Civilized Nations Respect the Dead

Many historians consider Mesopotamia to be the cradle of civilization. Writing was invented here. The great Hammurabi’s Code of Laws was first engraved here. This was the birthplace of Abraham, father of the Jews and the Arabs.

The territory now called Iraq was the center of the greatest powers of the day. At different times, it has been conquered by Alexander the Great, ravaged by the Mongols, and dominated by empires based in Persia, Turkey, Britain, and now the United States.

One of the first acts of the American occupation authorities in Iraq was the destruction of the tomb of Michel Aflaq, an Arab nationalist philosopher and a founder of the Ba’ath Party that ruled Iraq. This savage act was totally unwarranted and unjustified. It reminds us of the barbaric actions of the Mongols centuries ago. Regrettably, this 21st century barbarism is practiced in the name of "freedom," "democracy," "liberation," and "human rights." What is even worse is that it is done by an "elected" government that tells the world that its actions are taken in the name of the American people.

I do not blame the American people for not knowing what atrocities are being committed in their name. I watch U.S. network news, so I know Americans are not told what is really going on in Iraq.

During World War I (1914-1919), the British army fought military battles with the Ottoman (Turkish) armies stationed in Iraq. Many thousands were killed and buried in Iraq from both sides.

We have British cemeteries in Basra, Kut, and Baghdad, where approximately 54,000 Commonwealth troops are buried. We have a cemetery for the Indian soldiers who fought with the British army. We also have the Turkish cemetery in Baghdad.

In the 90 years since the establishment of these cemeteries, the Iraqi governments and the Iraqi people respected the sanctity of these graves. In those 90 years, Baghdad expanded so much that these cemeteries became prime property and obstructed the full development of badly needed projects. Despite this, the government of Iraq respected its humanitarian obligation to protect these cemeteries.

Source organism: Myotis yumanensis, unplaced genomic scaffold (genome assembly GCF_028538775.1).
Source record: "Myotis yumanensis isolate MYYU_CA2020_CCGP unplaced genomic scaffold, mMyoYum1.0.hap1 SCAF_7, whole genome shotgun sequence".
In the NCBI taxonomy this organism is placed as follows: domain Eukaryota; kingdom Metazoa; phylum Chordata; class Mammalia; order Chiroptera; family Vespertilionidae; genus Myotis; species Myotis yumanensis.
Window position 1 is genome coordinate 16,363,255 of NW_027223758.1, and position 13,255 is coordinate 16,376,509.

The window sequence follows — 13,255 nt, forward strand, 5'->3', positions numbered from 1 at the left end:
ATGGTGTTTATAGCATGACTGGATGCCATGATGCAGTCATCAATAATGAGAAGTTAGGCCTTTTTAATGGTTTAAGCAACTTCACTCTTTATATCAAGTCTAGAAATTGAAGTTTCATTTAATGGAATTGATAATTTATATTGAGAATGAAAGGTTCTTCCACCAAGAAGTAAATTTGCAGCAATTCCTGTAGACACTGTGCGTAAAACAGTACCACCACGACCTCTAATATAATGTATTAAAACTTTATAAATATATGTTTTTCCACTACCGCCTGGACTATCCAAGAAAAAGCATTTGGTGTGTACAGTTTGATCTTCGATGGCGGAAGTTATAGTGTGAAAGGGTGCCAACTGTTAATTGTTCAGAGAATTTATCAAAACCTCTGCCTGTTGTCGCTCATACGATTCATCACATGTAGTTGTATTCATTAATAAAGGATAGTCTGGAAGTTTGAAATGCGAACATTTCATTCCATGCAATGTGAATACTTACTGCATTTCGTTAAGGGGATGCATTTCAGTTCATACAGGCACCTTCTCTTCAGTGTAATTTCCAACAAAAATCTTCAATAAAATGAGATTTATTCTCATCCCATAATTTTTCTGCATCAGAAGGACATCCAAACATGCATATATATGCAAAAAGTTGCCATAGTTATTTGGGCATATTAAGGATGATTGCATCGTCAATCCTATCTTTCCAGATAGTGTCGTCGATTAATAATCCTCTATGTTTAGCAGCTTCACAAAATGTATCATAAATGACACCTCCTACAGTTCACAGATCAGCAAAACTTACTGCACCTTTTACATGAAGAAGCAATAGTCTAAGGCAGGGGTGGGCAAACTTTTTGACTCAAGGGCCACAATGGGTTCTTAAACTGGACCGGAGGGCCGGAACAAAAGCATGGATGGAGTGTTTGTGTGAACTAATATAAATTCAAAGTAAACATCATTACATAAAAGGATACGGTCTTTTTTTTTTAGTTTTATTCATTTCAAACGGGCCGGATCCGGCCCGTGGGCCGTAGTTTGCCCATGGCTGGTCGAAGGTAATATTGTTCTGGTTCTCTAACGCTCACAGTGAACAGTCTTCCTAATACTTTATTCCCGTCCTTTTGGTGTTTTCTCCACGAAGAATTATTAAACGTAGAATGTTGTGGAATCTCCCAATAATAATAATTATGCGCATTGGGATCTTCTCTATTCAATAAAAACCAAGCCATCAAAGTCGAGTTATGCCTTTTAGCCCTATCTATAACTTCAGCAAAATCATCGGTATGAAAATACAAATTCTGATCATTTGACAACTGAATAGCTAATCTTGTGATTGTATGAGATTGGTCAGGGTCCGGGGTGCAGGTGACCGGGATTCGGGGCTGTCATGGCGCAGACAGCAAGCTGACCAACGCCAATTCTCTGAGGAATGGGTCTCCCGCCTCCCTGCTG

In fact, in April 2002, a year before the attack on Iraq, the Iraqi government approved the restoration of the Australian cemetery despite bitterness over the first Gulf War and 12 years of sanctions.

Mr. Peter Francis of the Commonwealth War Graves Commission said: "The [Iraqis] said that the government of Iraq attached great importance to the long-standing War Graves Agreements between it and the commission, and that it was ready to provide whatever assistance the commission required to carry out its work in Iraq."

Our 7,000 years of history and civilization have taught us to respect the sanctity of graves, whether they belong to natives, occupiers, or enemy soldiers. These values are shared with other civilized people around the world.

Jon Lee Anderson wrote in The New Yorker about a visit he had to the British cemetery in Baghdad days before the American invasion. His last paragraph read as follows:

"As we were walking out of the cemetery, we passed an obelisk with the inscription ‘Here are the honored Turkish soldiers who fell for their country in the Great War, 1914-1918.’ When I pointed this out to Khalid, he seemed confused, and I explained that the obelisk had been erected by the British to honor their enemies. He smirked. ‘So, the British have honor!’ he said, and he walked away, then turned back. ‘Maybe they will do the same for us, after they have killed us. Thank you very much.’"

I hate to disappoint my friend Khalid. The American army did not respect the Iraqi soldiers who died fighting for their country; they let them rot in the streets. The Americans did not allow the Red Cross to enter Fallujah for days after the city’s "liberation." The dead were left to rot in the ruins of their homes.